In this July 9, 2012, photograph made using a long exposure, traffic moves along Interstate 75 against the downtown skyline in Atlanta. When Georgia voters head to the polls on July 31, some of the state's political and business leaders claim they will be deciding no less than the future of the region for decades to come. Among the most contested races on the primary ballot is a transportation infrastructure referendum that would create a penny sales tax in 12 districts across the state, potentially raising billions of dollars to fund hundreds of projects over the next 10 years. But transportation has proven a controversial candidate, and the issue could be a hard sell in the weeks leading up to the election. (AP Photo/David Goldman)
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ATLANTA — Voters across Georgia are deciding whether to levy a penny sales tax to fund transportation projects in their communities.
Supporters have spent $8 million trying to convince voters that the plan will add jobs, ease congestion and improve the quality of life. The plan has been endorsed by Republican state leaders including Gov. Nathan Deal, Lt. Gov. Casey Cagle and House Speaker David Ralston, in addition to Atlanta Mayor Kasim Reed, a Democrat.
Critics blast the plan as not only the heftiest tax proposal in state history, but as a false strategy that addresses neither sprawl nor smart growth.
Tea party members, the state NAACP and the Sierra Club comprise an unlikely coalition that opposes the referendum. They have been using e-mail and social media to urge voters to defeat the measure.
A dozen regions will vote on Tuesday's referendum. If a majority in a region votes in favor of the referendum, it passes there — even if other regions defeat it. Money generated by the tax would be spent in the region. Regions that do not pass the referendum get nothing.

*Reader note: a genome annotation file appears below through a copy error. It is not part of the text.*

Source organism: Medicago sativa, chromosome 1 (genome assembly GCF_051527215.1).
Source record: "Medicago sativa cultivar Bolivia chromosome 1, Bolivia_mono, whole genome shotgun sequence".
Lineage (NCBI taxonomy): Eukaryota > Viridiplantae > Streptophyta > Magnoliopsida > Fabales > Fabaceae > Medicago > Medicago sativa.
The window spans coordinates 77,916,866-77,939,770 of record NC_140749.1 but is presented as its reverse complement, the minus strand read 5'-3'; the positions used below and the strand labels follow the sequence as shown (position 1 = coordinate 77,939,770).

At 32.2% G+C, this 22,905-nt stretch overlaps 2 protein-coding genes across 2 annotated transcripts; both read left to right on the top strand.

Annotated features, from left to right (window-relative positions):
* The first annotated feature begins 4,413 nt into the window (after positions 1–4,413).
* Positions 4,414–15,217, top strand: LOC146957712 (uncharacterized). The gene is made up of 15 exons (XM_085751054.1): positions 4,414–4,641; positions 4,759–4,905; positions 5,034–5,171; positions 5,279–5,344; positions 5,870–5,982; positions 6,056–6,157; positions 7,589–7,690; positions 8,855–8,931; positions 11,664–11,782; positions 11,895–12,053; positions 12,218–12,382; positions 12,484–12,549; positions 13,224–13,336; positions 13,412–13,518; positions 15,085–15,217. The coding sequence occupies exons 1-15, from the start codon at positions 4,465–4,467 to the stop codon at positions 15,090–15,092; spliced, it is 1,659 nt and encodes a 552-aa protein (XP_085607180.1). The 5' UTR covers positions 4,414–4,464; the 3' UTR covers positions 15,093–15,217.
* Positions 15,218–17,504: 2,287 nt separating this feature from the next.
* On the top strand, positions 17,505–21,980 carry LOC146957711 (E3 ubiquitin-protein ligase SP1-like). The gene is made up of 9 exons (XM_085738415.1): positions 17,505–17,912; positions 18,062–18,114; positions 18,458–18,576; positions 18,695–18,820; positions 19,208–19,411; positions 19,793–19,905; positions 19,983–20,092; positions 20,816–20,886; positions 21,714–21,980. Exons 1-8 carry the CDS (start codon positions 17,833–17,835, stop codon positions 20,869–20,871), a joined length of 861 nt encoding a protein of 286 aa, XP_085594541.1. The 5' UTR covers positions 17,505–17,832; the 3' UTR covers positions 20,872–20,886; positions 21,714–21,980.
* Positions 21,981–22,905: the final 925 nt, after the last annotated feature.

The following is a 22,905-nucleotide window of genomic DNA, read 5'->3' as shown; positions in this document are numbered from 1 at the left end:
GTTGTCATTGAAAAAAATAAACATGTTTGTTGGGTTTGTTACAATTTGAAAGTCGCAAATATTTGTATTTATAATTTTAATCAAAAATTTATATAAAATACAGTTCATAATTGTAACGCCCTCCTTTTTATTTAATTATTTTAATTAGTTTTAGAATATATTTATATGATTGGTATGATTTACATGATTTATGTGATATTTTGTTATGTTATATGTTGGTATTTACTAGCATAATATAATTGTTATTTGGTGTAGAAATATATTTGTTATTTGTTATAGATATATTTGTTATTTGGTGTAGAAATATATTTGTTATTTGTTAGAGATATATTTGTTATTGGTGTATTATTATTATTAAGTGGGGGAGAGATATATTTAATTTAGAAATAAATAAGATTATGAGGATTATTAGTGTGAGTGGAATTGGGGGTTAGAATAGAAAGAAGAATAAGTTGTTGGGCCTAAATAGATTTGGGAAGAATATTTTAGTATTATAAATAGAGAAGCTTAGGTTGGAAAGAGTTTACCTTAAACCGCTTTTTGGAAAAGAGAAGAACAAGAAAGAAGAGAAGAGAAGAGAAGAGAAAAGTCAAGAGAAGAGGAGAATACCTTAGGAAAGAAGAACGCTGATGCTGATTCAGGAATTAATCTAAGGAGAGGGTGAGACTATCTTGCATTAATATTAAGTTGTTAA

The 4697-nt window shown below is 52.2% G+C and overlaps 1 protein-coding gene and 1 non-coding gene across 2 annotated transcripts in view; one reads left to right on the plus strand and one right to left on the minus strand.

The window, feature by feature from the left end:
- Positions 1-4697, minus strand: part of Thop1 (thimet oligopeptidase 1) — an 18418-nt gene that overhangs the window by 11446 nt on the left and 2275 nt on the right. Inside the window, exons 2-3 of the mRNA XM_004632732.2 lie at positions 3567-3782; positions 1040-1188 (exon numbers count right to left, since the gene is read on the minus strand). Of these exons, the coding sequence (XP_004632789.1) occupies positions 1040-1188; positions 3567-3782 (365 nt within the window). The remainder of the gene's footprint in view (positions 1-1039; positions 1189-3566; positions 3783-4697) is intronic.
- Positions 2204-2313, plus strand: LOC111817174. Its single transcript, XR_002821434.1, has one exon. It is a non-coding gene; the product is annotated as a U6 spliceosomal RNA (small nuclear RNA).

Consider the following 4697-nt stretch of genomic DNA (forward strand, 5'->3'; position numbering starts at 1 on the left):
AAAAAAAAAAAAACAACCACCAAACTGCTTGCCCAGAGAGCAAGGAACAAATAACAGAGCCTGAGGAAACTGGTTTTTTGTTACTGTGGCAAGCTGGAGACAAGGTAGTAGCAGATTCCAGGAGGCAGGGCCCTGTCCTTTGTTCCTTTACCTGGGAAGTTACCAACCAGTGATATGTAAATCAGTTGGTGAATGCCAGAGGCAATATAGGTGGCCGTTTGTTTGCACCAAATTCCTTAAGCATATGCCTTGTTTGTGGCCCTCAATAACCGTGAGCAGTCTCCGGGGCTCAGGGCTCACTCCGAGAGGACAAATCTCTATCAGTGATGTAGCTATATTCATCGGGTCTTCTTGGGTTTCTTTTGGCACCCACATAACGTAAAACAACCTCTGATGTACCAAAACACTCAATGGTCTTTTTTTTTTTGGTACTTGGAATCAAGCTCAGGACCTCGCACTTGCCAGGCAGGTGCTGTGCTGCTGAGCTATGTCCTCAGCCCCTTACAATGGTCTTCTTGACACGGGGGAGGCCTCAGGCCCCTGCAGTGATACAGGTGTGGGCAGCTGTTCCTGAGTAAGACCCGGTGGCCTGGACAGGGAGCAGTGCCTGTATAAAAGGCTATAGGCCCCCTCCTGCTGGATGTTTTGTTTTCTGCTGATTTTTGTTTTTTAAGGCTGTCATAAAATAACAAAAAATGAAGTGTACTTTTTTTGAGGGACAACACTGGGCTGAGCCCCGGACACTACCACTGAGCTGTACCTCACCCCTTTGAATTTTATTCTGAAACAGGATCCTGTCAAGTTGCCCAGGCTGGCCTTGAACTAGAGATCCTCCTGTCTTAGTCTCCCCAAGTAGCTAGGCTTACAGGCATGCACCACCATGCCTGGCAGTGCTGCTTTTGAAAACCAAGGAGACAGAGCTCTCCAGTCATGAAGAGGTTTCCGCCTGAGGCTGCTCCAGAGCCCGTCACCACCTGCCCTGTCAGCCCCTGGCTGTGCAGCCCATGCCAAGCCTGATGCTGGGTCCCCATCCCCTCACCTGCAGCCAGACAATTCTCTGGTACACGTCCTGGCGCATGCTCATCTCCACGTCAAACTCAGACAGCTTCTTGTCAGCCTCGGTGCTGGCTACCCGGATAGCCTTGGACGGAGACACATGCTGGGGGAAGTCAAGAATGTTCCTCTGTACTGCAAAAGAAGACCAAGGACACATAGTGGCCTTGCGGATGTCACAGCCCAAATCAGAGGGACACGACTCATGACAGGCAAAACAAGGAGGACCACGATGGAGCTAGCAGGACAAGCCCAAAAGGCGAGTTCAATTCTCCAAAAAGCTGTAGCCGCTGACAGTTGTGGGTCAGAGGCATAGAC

If passed in all 12 regions, the tax would generate more than $18 billion to pay for transportation projects statewide over the next decade.
Polls opened at 7 a.m. and are scheduled to close at 7 p.m.
In metro Atlanta, supporters estimate an economic impact of more than $8.4 billion between 2013 and 2022. The 10-county metro Atlanta region stretches from Cherokee to Fayette counties and includes Gwinnett, DeKalb, Fulton and Cobb counties — among the state's most populous.
Regional commissions gathered public input for months before coming up with local project lists of varying scale and budget. For instance, more than $112 million would be used to reconstruct the interchange of Interstate 285 North and Georgia 400. Another $59 million would help pay for a widening project in the heart of the state that officials say would boost economic development and regional employment.